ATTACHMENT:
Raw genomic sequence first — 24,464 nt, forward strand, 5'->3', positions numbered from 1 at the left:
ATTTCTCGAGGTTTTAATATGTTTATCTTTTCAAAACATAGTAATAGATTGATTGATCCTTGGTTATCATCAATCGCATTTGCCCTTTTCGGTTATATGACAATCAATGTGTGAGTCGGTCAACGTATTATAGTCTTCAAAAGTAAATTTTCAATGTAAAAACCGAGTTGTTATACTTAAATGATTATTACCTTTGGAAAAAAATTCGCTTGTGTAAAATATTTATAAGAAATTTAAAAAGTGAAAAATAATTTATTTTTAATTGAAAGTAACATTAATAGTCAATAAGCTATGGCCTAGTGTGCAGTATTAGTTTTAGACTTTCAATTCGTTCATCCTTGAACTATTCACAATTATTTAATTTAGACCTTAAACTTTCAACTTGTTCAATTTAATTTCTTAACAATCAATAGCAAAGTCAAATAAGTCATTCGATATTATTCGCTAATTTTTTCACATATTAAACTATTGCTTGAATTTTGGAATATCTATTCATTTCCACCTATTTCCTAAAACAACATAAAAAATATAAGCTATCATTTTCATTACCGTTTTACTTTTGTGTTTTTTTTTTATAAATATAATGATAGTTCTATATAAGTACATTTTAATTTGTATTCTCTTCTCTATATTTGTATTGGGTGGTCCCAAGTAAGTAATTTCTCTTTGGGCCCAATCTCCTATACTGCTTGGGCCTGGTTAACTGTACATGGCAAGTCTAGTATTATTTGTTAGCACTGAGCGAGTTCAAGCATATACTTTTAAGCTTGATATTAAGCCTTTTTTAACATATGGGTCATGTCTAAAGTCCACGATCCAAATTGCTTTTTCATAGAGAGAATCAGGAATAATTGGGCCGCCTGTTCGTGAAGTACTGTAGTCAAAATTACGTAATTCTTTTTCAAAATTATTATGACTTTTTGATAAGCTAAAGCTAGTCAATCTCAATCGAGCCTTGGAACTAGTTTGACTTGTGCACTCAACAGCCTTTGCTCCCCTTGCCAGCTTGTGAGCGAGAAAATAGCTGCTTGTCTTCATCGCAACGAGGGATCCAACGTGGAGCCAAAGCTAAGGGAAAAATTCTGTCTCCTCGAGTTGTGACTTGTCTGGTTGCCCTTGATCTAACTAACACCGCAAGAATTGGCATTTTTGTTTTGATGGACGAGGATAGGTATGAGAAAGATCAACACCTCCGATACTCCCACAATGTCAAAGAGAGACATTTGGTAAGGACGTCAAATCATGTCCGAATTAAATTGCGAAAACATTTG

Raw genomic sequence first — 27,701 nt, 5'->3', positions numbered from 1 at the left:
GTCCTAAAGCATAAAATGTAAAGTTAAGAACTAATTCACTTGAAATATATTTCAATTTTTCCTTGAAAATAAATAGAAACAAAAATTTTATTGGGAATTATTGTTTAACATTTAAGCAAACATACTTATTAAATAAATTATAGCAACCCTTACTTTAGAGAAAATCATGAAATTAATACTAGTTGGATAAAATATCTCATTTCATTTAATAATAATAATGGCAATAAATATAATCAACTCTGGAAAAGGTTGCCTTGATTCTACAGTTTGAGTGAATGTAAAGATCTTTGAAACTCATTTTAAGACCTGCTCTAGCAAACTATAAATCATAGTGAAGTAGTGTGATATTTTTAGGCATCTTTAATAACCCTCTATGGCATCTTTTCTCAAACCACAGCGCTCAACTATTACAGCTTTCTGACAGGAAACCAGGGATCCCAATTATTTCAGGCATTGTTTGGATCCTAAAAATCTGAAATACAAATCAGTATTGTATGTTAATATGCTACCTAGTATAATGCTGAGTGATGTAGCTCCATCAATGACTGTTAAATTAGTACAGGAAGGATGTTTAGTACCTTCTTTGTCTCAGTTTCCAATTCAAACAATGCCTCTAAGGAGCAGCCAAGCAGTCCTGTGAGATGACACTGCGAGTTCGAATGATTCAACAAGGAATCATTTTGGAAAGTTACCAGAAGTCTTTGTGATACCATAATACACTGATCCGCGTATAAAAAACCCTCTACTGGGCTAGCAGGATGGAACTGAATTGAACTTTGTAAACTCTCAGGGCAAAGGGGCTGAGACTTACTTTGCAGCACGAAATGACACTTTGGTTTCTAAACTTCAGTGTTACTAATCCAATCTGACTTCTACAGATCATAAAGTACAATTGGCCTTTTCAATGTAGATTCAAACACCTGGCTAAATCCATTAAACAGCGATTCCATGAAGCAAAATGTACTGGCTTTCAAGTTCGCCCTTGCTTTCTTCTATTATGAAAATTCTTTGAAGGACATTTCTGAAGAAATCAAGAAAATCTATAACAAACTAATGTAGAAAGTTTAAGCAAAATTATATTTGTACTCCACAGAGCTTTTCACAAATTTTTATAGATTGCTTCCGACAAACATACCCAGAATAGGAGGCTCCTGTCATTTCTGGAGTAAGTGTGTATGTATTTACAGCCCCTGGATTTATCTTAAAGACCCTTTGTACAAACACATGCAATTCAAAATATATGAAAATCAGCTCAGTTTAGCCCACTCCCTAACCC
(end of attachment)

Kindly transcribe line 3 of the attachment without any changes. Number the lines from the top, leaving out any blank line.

Raw genomic sequence first — 27,701 nt, 5'->3', positions numbered from 1 at the left: